And I'm still not convinced it's going to be 100% perfect. To move several pages of items from left to right, you're going to have to pass your hand from the left to the right multiple times, and in between each pass, you need to bring your hand from the right back to the left. Is the camera going to be able to determine the difference between a movement back to the left preparatory to another pass to the right, versus a deliberate movement to the left to push the list backwards?

There's also voice control and recognition. I'm not nearly as confident in this technology as I am in the motion control. My experience with Microsoft's voice recognition has been dubious at best. Will it be perfect by the time Natal is released? I wouldn't get my hopes up.

Facial recognition is another feature that is demonstrated in the video. A person walks up to the console, and Natal recognizes the user and signs them in. This, too, sounds neat, but it makes me wonder how this will work in our family of 5½. Whose face will it scan and log in when we're all sitting in our little family room?

That brings up another concern I have, thinking of my family in particular. How does it constrain input to the correct user? When you have boys who want to cause problems for each other, how do you tell Natal to ignore user A and not user B? It must be possible, as one of the E3 articles I read commented on the presenter walking in front of the reviewer on purpose to demonstrate that Natal, once "locked on" to a player, would focus on that player and ignore the distractions. But how do you tell it who is what?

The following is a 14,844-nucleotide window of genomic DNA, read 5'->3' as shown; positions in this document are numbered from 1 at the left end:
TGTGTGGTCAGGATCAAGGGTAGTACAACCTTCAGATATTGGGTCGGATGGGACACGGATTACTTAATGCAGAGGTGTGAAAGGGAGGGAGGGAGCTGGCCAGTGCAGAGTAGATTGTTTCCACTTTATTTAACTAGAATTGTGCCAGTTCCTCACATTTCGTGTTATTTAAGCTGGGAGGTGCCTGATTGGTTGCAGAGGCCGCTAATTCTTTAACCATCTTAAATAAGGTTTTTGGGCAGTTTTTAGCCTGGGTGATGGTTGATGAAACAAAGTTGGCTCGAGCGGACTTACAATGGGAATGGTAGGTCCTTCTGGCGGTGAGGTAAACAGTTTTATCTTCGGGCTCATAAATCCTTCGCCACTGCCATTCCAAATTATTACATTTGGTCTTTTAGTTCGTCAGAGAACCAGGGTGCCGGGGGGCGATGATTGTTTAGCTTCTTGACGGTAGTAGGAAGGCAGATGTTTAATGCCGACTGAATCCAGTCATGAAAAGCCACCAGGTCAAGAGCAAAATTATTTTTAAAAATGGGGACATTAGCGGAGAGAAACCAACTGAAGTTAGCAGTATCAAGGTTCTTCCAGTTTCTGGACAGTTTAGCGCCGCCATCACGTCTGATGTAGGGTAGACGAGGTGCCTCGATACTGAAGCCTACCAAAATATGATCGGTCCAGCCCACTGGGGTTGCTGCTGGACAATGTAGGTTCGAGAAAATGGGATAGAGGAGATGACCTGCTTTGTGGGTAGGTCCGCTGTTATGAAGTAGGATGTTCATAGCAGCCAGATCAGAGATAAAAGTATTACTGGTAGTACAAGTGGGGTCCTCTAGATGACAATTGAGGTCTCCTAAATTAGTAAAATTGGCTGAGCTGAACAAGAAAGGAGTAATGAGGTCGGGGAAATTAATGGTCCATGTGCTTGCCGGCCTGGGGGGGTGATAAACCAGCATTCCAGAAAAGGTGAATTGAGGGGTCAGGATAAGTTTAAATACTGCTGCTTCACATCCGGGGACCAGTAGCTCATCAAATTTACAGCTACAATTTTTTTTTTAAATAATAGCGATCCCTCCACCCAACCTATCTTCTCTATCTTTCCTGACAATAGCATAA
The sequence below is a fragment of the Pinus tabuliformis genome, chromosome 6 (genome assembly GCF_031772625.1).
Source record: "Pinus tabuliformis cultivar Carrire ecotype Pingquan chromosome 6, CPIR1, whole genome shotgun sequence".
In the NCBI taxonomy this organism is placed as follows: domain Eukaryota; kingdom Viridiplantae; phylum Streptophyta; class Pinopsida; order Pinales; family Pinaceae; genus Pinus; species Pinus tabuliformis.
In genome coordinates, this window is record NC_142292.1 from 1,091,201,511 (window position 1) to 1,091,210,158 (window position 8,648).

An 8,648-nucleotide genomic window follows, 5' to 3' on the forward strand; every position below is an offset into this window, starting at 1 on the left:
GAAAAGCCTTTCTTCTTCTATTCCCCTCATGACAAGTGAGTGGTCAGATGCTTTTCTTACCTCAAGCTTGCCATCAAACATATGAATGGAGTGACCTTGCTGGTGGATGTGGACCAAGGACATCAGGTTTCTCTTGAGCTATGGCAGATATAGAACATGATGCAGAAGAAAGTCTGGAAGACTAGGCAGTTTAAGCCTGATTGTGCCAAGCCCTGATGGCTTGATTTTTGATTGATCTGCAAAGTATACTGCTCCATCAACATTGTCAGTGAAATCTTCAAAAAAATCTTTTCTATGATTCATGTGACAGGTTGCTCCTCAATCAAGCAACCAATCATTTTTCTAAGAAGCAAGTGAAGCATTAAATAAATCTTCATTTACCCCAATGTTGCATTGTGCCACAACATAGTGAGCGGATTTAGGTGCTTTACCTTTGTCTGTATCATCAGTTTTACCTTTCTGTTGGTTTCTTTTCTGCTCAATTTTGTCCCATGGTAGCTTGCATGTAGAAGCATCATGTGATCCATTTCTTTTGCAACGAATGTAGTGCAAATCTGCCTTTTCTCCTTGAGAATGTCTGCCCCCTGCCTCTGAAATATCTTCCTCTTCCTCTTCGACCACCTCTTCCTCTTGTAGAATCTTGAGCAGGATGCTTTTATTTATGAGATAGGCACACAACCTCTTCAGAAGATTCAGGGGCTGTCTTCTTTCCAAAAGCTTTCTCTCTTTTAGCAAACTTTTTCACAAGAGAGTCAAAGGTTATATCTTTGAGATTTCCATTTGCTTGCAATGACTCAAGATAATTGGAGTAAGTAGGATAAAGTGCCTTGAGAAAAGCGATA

I freely admit that a lot of this boils down to uncertainty in a real-world environment. "Wait and see," some might say, "and you'll see just how well it works." And that is true. One thing my wife and I agreed on as we watched the videos was that our kids are going to love this. I imagine I'll be getting this close to launch, as long as it's not too expensive. (Priced too high, and I'll be waiting for the software support and peer reviews in other homes first.) At this early preview stage, though, I'd have to say I'm "cautiously pessimistic".

Thursday, June 4, 2009

At least they're reading the headlines

About two months ago, I wrote a blog post about someone whose son was conned into giving up his Live credentials in the empty promise of getting Halo 3's Recon armor. The title of this post was I'll give you Recon if you give me your password, and in the post, I describe how the lure of an in-game treasure is used to swindle a poor gullible soul out of his gamertag and email account. I then say the first rule of security is, "you never, ever give out your password to anybody, no matter how legitimate they claim to be."

Imagine my surprise when I found this message in my Xbox Live inbox this week:

my email addres and password is email <redacted>@yahoo.com password <redacted>666 send me recon buddy

This appears to be a brand new user. The only games on his gamercard are Guitar Hero II and Halo 3, with his first achievement unlocked on 25 May. At the rate he's going, though, I fear he may not have his account much longer.

I like that my blog is getting read, but it'd be nice if, you know, people would read past the title.